Given the amount of exposure I've had to Divekick
, it seems inevitable that I would have bought it. What I wasn't sure of though, was whether or not I'd like it. Despite my salt and fighting game ineptitude, I came away with a sense of satisfaction, and will likely come back to it very soon.
started as a joke: what if you made a fighting game with two buttons? This joke has since grown, becoming a clever deconstruction of the fighting game genre, and it does hold up. Divekick proves that you don't need to memorise mind-numbing combos to have a good fighting game. It's all about precision, positioning, and of course, the mind games. This is a game that gives your mind more of a workout than you're fingers. Quick-thinking is the key to victory, and mashing buttons wildly is guaranteed to end in frustration.
What makes Divekick
's mechanics (or lack thereof) work is its simplicity and accessibility. Despite shedding the unintelligible depth of most fighting games, it still manages to be addicting. The rounds go by fast; the maximum time limit is twenty seconds, and every attack is a one-hit knockout. It's a fighting game boiled down to those clutch moments, making every fight feel epic. If time runs low, the winner is decided by whomever is closer to the line (draws only occur in the case of both players being of equal distance from the line or in the event of a double K.O.). This might sound kind of arbitrary, but it makes for an entertaining scramble, as players try to position themselves to the centre of the stage without getting kicked. It's in this desperation that you can strike, further enforcing the "positioning" and "mind games" angle.
All of this makes for a game that you'll always want to play one more round of. The short length of the matches makes it easy to get into, especially when you're salty. When hanging out with friends, this can lead to having a few hours of laughs. When playing online, it can lead to a bad KDR.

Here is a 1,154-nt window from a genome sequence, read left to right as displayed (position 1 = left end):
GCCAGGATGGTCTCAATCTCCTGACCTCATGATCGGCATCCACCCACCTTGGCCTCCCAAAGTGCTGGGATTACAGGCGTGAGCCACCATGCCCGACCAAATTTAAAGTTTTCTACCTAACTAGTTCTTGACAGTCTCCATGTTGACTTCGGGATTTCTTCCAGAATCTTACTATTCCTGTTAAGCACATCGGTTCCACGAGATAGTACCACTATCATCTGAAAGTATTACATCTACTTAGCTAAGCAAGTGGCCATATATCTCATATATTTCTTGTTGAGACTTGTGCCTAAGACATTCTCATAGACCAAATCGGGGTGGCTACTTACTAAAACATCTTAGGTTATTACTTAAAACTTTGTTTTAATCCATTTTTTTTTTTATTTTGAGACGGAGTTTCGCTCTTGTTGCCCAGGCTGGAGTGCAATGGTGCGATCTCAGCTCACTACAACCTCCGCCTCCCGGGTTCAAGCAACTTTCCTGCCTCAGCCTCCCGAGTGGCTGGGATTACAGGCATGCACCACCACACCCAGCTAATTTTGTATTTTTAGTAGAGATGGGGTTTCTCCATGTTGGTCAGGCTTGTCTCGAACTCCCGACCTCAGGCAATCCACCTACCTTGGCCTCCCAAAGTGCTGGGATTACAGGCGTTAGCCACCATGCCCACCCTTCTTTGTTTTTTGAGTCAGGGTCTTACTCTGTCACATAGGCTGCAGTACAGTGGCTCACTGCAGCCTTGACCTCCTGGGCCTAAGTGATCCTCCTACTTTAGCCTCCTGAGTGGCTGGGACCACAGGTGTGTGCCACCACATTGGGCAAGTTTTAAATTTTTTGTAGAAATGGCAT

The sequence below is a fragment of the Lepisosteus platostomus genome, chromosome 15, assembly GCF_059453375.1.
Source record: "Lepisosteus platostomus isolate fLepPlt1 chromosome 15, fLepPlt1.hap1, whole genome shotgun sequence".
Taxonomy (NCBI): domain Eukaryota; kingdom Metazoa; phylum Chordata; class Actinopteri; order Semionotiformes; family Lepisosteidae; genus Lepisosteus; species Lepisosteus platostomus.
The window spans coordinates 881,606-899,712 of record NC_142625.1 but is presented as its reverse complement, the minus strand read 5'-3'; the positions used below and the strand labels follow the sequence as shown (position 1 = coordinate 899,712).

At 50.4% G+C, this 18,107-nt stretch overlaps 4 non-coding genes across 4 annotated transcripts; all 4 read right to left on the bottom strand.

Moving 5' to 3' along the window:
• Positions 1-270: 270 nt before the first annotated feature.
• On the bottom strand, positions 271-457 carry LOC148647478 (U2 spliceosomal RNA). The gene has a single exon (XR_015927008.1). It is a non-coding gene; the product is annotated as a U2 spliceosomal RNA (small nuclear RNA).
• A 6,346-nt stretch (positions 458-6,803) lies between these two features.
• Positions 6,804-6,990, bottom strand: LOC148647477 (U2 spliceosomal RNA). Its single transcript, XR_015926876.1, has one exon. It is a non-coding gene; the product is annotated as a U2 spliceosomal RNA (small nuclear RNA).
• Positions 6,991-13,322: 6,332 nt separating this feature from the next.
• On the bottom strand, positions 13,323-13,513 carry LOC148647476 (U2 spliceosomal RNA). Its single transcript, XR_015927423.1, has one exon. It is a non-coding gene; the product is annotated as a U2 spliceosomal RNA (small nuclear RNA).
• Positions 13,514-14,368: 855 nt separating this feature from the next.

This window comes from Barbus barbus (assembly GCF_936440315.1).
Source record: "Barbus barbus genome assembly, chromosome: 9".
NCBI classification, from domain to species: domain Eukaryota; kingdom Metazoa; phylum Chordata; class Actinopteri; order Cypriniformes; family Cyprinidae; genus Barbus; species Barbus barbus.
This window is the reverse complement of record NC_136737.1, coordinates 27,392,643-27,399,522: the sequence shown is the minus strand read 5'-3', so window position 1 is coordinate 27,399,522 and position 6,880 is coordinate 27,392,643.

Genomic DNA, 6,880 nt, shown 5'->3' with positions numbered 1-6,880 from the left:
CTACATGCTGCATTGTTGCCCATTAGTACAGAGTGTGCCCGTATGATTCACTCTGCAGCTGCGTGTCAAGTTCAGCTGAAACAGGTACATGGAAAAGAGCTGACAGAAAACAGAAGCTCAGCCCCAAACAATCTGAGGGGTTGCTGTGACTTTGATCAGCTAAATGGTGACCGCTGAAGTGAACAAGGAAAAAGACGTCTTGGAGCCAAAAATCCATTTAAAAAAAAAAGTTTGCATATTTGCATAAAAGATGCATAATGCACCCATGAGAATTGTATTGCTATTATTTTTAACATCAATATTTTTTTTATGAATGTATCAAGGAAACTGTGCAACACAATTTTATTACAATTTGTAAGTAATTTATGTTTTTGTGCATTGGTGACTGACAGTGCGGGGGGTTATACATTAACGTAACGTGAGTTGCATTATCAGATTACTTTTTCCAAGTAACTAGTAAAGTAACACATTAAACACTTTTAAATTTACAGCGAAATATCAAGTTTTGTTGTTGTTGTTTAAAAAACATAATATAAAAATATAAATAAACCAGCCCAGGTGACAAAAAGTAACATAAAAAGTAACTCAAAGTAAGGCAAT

The background is entirely aesthetic, as it is in similar games (I say similar, but in truth there aren't any games like this one) such as Street Fighter
. However, the characters aren't merely for show. They all approach the diving and kicking gameplay a little differently. Dive and Kick are your Ken and Ryu characters, both of whom are simple, but slightly different in small ways. Them there's S-Kill, who teleports instead of jumping. Of course, there's always Kenny, who is a random character each round, making him impossible to properly counter. My favourite however, is the storm himself, Zubaz. Instead of traditional kicks, he moves through the air (players can control the trajectory by holding down the dive button) and leaves behind a trail of lightning that will K.O. the enemy instead, adding a completely new dimension when playing as him. You have to think one move ahead of your opponent, trapping them in your trail. Jefailey is a cross between Zangief and Dan, moving more slowly than the other characters, and dropkicking instead of truly divekicking. When he wins, his head gets bigger, making him easier to hit. The roster certainly feels diverse, which is saying a lot for a game with two buttons.